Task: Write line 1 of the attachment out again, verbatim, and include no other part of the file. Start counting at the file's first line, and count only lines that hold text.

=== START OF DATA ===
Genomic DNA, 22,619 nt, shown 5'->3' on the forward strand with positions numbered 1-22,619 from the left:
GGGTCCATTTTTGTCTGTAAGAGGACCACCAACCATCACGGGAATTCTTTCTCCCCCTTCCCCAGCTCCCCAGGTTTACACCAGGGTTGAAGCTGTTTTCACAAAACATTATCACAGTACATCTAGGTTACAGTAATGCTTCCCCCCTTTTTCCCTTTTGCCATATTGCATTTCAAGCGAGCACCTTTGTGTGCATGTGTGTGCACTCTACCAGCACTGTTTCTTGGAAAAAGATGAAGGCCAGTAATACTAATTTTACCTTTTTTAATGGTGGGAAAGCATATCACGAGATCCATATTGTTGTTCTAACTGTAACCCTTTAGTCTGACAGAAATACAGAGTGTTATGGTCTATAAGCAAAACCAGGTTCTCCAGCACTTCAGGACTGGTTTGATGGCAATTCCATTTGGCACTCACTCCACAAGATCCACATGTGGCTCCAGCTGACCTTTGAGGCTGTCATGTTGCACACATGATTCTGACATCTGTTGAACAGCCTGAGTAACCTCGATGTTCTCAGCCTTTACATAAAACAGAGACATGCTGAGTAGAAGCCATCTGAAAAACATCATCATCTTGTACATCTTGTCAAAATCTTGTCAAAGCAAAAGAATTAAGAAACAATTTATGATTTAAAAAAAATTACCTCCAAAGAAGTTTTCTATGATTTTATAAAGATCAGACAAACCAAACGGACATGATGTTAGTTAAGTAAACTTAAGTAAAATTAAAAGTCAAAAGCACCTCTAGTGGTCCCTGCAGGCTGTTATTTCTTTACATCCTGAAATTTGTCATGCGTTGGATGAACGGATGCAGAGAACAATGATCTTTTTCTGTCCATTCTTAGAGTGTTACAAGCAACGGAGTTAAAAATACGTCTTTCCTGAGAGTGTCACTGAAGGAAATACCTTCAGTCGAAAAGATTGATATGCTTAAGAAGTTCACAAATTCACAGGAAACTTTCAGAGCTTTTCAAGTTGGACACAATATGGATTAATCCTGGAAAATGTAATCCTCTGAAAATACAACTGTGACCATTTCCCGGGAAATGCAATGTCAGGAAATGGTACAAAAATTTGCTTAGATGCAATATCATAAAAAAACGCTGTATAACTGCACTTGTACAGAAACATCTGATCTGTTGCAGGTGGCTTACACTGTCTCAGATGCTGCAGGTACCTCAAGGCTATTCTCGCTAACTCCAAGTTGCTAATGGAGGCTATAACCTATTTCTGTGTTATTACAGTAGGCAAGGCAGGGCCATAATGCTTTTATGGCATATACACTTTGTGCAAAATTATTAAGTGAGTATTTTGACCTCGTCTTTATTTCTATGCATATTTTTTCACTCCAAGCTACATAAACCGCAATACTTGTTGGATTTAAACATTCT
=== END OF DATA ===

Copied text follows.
Genomic DNA, 22,619 nt, shown 5'->3' on the forward strand with positions numbered 1-22,619 from the left: